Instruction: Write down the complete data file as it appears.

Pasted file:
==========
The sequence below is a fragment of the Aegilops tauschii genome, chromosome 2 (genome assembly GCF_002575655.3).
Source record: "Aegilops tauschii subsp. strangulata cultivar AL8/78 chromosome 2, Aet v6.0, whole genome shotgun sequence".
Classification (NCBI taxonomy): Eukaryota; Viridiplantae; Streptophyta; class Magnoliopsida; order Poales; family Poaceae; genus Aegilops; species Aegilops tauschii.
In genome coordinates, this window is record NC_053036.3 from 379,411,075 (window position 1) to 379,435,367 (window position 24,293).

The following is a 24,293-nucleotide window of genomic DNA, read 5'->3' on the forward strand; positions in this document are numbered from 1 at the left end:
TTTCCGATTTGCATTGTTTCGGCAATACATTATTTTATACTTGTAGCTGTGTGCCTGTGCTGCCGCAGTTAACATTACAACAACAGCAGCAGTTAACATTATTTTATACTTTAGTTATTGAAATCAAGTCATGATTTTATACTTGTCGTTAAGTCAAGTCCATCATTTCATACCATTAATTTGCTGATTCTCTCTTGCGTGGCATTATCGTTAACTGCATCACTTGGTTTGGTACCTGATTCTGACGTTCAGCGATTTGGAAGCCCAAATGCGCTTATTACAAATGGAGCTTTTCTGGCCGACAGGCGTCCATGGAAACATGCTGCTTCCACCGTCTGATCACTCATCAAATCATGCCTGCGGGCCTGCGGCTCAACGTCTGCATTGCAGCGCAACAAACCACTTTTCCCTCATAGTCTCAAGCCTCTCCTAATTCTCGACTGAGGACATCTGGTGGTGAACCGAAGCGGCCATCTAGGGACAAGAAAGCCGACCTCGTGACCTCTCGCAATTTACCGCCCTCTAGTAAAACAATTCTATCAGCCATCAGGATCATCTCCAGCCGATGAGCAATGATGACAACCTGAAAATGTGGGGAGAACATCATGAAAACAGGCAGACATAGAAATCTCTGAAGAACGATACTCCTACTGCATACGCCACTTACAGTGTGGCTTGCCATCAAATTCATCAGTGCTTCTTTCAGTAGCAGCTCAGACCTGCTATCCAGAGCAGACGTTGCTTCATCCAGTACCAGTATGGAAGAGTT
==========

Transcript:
The sequence below is a fragment of the Aegilops tauschii genome, chromosome 2 (genome assembly GCF_002575655.3).
Source record: "Aegilops tauschii subsp. strangulata cultivar AL8/78 chromosome 2, Aet v6.0, whole genome shotgun sequence".
Classification (NCBI taxonomy): Eukaryota; Viridiplantae; Streptophyta; class Magnoliopsida; order Poales; family Poaceae; genus Aegilops; species Aegilops tauschii.
In genome coordinates, this window is record NC_053036.3 from 379,411,075 (window position 1) to 379,435,367 (window position 24,293).

The following is a 24,293-nucleotide window of genomic DNA, read 5'->3' on the forward strand; positions in this document are numbered from 1 at the left end:
TTTCCGATTTGCATTGTTTCGGCAATACATTATTTTATACTTGTAGCTGTGTGCCTGTGCTGCCGCAGTTAACATTACAACAACAGCAGCAGTTAACATTATTTTATACTTTAGTTATTGAAATCAAGTCATGATTTTATACTTGTCGTTAAGTCAAGTCCATCATTTCATACCATTAATTTGCTGATTCTCTCTTGCGTGGCATTATCGTTAACTGCATCACTTGGTTTGGTACCTGATTCTGACGTTCAGCGATTTGGAAGCCCAAATGCGCTTATTACAAATGGAGCTTTTCTGGCCGACAGGCGTCCATGGAAACATGCTGCTTCCACCGTCTGATCACTCATCAAATCATGCCTGCGGGCCTGCGGCTCAACGTCTGCATTGCAGCGCAACAAACCACTTTTCCCTCATAGTCTCAAGCCTCTCCTAATTCTCGACTGAGGACATCTGGTGGTGAACCGAAGCGGCCATCTAGGGACAAGAAAGCCGACCTCGTGACCTCTCGCAATTTACCGCCCTCTAGTAAAACAATTCTATCAGCCATCAGGATCATCTCCAGCCGATGAGCAATGATGACAACCTGAAAATGTGGGGAGAACATCATGAAAACAGGCAGACATAGAAATCTCTGAAGAACGATACTCCTACTGCATACGCCACTTACAGTGTGGCTTGCCATCAAATTCATCAGTGCTTCTTTCAGTAGCAGCTCAGACCTGCTATCCAGAGCAGACGTTGCTTCATCCAGTACCAGTATGGAAGAGTT